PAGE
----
In a final push to rid the world of a crippling and potentially fatal disease, Rotary International last week announced it had raised over US$90 million for polio eradication activities.
Rotary says the funds they have raised will be used to match a US$350 million grant from the Bill & Melinda Gates Foundation – a funding agreement that will provide US$555 million to Rotary’s anti-polio initiative within the next three years.
Rotary Foundation Trustee Chair Jonathan Majiyagbe announced the figure at the organization’s annual convention in Birmingham, UK last week.
Since 1985, when polio paralyzed more than 350,000 children in 125 countries every year, ending polio has been Rotary’s top philanthropic goal. Since then, polio cases have been slashed by 99 percent worldwide, with fewer than 2,000 in 2008, and just four countries remain polio-endemic: Afghanistan, India, Nigeria, and Pakistan.
‘While most of the world is polio-free, this vaccine-preventable disease still threatens children in parts of Africa, Asia and the Middle East,’ said Mr. Majiyagbe. ‘And because polio is a virus that moves from child-to-child, it is capable of re-emerging anywhere in the world if we let down our guard. Rotary is committed to eradicating this disease once and for all,’ he said.
Polio eradication – which hinges on vaccinating all children under the age of five years – is seen as a model for reaching families worldwide with the necessities needed to improve lives.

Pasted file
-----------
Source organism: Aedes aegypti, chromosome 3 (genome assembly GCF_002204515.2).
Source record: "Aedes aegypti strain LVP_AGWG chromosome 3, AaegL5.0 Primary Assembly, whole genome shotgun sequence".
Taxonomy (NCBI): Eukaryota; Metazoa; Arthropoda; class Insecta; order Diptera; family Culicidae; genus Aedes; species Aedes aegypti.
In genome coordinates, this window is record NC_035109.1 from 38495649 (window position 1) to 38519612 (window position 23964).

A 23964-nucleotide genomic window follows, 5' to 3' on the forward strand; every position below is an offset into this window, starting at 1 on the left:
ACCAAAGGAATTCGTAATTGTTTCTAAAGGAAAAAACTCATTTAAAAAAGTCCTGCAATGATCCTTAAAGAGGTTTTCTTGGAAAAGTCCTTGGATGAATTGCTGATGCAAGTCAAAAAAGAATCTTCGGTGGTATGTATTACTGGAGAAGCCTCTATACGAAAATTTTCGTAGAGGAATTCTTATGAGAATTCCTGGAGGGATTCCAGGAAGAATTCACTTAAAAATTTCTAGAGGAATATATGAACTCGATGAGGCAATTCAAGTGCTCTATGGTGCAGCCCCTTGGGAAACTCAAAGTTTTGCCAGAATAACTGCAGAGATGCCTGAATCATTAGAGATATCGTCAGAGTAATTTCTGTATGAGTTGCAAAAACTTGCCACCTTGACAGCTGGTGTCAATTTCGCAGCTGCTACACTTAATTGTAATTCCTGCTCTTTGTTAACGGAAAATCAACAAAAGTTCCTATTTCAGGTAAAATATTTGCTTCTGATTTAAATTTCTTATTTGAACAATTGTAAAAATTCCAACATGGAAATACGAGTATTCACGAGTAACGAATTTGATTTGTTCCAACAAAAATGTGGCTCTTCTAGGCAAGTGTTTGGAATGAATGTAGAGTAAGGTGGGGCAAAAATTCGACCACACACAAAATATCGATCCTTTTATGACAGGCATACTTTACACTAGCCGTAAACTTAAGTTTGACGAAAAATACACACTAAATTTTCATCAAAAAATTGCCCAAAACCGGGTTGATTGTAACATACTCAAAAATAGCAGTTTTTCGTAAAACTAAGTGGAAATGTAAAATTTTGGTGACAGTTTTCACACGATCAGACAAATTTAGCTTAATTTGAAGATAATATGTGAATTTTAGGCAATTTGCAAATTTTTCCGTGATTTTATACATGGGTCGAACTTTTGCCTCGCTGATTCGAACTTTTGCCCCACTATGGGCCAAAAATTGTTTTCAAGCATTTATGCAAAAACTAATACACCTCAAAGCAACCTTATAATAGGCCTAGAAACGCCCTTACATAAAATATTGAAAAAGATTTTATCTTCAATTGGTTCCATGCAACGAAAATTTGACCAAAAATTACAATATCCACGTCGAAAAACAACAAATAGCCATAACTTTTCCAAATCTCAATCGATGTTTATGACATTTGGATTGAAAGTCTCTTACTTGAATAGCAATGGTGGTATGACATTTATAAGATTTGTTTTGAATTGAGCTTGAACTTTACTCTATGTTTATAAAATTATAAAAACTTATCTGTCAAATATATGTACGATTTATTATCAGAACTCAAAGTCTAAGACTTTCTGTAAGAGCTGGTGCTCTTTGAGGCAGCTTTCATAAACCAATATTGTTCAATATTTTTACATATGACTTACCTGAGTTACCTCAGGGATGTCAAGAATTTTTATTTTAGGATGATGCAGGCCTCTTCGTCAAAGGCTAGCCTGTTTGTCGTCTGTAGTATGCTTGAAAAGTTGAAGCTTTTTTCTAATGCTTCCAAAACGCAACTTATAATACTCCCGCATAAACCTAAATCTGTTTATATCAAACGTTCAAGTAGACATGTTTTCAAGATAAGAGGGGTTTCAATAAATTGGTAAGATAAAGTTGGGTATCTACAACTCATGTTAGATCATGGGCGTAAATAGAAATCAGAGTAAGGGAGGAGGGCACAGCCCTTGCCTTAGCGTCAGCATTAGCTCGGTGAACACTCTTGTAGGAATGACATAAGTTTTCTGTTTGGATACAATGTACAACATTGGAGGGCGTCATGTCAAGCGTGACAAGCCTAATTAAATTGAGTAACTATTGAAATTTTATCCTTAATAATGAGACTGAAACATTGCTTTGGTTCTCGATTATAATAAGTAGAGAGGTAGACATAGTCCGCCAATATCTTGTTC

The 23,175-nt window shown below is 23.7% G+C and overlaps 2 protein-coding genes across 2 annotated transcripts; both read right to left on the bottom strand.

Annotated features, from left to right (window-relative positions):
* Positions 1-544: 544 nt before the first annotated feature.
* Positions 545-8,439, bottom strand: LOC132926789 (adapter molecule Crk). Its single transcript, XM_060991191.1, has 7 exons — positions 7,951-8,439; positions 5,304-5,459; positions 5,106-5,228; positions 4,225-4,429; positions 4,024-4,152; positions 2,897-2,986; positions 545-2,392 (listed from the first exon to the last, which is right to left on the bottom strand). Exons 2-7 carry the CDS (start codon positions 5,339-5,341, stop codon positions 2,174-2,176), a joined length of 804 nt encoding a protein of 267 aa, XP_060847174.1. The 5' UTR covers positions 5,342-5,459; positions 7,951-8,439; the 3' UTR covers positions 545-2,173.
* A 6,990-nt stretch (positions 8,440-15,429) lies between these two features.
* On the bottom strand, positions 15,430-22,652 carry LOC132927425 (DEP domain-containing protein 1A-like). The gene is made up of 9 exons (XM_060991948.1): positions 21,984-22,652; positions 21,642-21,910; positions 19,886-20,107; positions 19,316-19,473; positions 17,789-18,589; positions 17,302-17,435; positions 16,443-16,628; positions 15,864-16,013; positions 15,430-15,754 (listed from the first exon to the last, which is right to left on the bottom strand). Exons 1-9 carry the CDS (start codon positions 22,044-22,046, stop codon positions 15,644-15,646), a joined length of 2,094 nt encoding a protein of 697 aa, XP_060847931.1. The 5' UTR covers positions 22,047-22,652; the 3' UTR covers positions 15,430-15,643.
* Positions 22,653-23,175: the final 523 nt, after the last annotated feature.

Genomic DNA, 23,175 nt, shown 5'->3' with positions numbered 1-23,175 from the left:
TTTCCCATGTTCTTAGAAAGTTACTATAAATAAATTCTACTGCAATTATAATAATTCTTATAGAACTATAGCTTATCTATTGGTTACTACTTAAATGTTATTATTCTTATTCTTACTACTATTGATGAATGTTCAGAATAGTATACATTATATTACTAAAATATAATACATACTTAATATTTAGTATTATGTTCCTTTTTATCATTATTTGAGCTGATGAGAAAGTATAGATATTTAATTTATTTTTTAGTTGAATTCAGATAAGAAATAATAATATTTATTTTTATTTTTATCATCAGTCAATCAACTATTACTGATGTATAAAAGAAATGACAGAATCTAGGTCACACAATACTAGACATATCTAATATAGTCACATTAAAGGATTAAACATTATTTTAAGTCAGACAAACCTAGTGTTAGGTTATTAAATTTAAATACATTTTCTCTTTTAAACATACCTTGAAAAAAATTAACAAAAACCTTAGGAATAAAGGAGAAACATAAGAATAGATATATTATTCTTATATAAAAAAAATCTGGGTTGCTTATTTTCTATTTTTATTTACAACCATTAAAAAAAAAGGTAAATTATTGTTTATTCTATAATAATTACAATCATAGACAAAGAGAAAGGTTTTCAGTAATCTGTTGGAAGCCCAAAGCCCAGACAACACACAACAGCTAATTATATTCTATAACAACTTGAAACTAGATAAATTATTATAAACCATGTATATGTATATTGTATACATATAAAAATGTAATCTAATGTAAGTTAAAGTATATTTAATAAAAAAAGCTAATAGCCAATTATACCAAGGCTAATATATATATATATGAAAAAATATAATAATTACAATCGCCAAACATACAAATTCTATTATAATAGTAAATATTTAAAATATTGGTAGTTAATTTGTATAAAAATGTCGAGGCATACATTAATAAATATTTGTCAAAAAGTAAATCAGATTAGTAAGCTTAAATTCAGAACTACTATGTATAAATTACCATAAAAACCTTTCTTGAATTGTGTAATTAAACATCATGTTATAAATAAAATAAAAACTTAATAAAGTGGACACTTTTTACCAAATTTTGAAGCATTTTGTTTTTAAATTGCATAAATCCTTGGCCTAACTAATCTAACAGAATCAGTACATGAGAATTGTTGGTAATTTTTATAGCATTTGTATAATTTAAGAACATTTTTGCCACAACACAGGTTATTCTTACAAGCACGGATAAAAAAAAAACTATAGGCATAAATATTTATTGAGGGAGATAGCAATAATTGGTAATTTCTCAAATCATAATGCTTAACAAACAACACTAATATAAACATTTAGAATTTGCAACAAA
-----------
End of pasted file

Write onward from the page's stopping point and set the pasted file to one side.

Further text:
‘The progress made in some of the most challenging areas of the world proves that with enough commitment and support, we can end polio worldwide,’ said Rotary International President Dong-Kurn Lee.
As the volunteer arm and top private sector contributor to the Global Polio Eradication Initiative – a public-private partnership spearheaded by the World Health Organisation, Rotary International, the US Centres for Disease Control and Prevention and UNICEF – Rotary has contributed more than US$800 million and countless volunteer hours to the protection of more than two billion children in 122 countries.
Yet the Initiative currently faces a funding gap for 2009-2010 of US$345 million, Rotary said in a press release.
There are four Rotary Clubs in the Cayman Islands.